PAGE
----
When you’ve liked electronic music for a number of years, there comes a certain shame in listening to a mainstream dance music track. Admitting you think a certain Avicii song isn’t bad (or has a catchy melody) comes with that voice in the back of your head going, “But that’s not real dance music. He didn’t use a drum machine, or tool around with an Emulator. He’s not even a real DJ. Commercialism!”
And while from a musical perspective, Avicii’s put out a few decent tracks since his rise to fame (although his DJing is hit or miss), reaching that level on the Beatport and now Billboard charts comes with all the baggage associated with listening to a Britney Spears song: “Is okay to actually be liking this, or am I not a real electronic music fan?”
But if you’ve listened to electronic music for at least a decade or more, you know that between-the-genre disagreements aren’t anything new. Back in the early aughts, flame wars could be started on a New Order message board if a poster said he or she liked Depeche Mode, the Pet Shop Boys, Soft Cell, or any synthpop contemporary along those lines: New Order was for tough footballers who got into riots at shows, while the similar synth sounds of Depeche Mode or the Pet Shop Boys were for leather-wearing sissies.
But once you step back away from a performer’s appearance and fans’ snobbery (or in the case of some New Order fans, the tough-guy posturing that comes with admitting you go on the dance floor when “Blue Monday” gets cued up but reviles at “West End Girls”), the music is all there is. And the fact remains that, when you strip down plenty of ‘80s and ‘90s synthpop tracks, they can be distilled down into the same elements of sequencers, bass, and synth lines, and vocals. Different lyrics and vocal qualities, perhaps, and maybe New Order’s more badass for actually having a bass player and live drummer, but the style and composition really don’t vary between artists of the time and even carry over into other contemporary electronic genres like house, freestyle, and even – at a very distant observation – Eurodance.
Still, as much as old school ravers preach the PLUR, the peace, love, and unity components only seem to matter within a specific scene or subgenre. You’ve got the underground scoffing at the mainstream, instrumental electronic performers distancing themselves from the DJs, older artists rolling their eyes at the newcomers, and European DJs pointing out everything that’s wrong with EDM in North America.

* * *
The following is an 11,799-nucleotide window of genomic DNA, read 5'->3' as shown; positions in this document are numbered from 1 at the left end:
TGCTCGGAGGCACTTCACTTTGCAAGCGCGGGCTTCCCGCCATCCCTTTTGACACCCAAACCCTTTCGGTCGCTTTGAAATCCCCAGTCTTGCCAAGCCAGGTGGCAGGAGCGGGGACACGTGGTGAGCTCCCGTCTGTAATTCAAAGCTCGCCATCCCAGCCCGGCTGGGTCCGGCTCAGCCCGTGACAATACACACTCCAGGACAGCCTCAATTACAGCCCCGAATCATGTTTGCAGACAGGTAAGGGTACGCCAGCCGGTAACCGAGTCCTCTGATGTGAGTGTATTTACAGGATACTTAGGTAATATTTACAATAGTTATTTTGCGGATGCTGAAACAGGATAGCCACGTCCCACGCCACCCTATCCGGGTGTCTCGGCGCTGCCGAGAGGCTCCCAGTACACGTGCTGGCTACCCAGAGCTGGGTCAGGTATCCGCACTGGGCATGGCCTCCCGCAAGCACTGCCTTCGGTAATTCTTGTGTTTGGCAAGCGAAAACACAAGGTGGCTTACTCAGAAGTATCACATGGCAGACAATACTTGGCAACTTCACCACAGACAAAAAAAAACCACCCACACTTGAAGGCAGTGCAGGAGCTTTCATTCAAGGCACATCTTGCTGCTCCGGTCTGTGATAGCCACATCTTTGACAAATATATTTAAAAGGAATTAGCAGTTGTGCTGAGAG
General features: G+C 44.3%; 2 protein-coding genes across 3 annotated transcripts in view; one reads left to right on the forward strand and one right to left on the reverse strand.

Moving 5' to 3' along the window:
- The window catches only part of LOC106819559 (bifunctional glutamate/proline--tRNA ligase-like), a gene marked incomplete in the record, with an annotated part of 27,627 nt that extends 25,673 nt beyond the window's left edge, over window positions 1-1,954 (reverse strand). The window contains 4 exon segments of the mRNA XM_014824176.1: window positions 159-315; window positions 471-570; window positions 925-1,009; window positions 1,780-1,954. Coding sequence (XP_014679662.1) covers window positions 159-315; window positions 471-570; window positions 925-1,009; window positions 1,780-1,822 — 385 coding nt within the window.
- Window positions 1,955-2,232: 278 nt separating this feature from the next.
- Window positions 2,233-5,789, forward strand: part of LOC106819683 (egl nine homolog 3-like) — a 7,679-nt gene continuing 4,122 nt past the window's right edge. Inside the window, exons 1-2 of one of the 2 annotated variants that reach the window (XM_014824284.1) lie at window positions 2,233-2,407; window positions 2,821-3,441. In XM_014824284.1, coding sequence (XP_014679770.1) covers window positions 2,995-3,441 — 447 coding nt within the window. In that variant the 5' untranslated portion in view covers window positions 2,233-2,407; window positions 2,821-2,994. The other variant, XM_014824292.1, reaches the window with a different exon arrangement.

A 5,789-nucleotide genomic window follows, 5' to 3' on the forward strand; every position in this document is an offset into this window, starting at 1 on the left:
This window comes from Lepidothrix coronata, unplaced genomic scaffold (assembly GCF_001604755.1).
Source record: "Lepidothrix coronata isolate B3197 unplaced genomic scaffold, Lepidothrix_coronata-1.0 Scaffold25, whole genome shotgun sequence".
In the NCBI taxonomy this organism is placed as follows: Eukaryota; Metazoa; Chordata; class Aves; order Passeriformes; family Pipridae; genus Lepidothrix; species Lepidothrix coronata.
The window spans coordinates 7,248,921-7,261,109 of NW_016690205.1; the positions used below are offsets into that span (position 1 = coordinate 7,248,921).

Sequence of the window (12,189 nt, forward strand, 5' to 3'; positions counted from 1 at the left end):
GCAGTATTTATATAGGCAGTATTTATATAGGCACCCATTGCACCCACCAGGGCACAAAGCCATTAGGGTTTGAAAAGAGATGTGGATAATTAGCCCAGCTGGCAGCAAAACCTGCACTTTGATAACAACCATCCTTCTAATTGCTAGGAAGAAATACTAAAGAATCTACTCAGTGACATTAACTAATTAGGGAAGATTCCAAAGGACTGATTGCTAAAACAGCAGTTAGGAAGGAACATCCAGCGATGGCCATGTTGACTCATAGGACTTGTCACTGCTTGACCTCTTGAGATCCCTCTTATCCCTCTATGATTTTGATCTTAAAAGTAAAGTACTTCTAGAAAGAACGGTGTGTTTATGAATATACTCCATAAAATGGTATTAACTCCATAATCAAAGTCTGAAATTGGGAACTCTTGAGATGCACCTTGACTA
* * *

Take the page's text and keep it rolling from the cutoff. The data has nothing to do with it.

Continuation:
On one hand, though, you can’t help but take one side. Underground and older performers tended to be more experimental, while Europe’s scene tends to see each subgenre, from house to hardstyle, as separate entities, rather than a single, collective sound. On the other, the attitude of “You suck, we’re better than you” pervades from the DJs through the fans and ultimately makes electronic dance music its own worst enemy.
So, what can be done?
1. It Starts With the Artists
Although bands and artists have talked smack about others in interviews for decades, Twitter creates more divisions.
For instance, DJ Sneak went on about Swedish House Mafia earlier last year, writing: “It’s a sad thing when the Swedish House Mafia is being paid big money to come to the US to play house music. For the record, they do not play house music.”
Steve Angello saw the statement and then replied: “If you’re trying to tell me something, call me. You have my number. Don’t take on Twitter to get a stab. It’s stupid of you calling people out like that on Twitter. We always respected you but you show a side that’s f–ked up.”
Although the quality of Swedish House Mafia can be debated, the house elements in some form remain – it might not be an evolution everyone agrees with, but saying their music isn’t “house” makes Sneak (any, really, any older performer writing this type of statement) seem dated. It’s like saying that only the Beatles or Elvis is “rock” and everyone after isn’t; Swedish House Mafia might be the Nickelback of EDM, but even older performers can still admit the “Photograph” band still falls within the vast scope of rock music.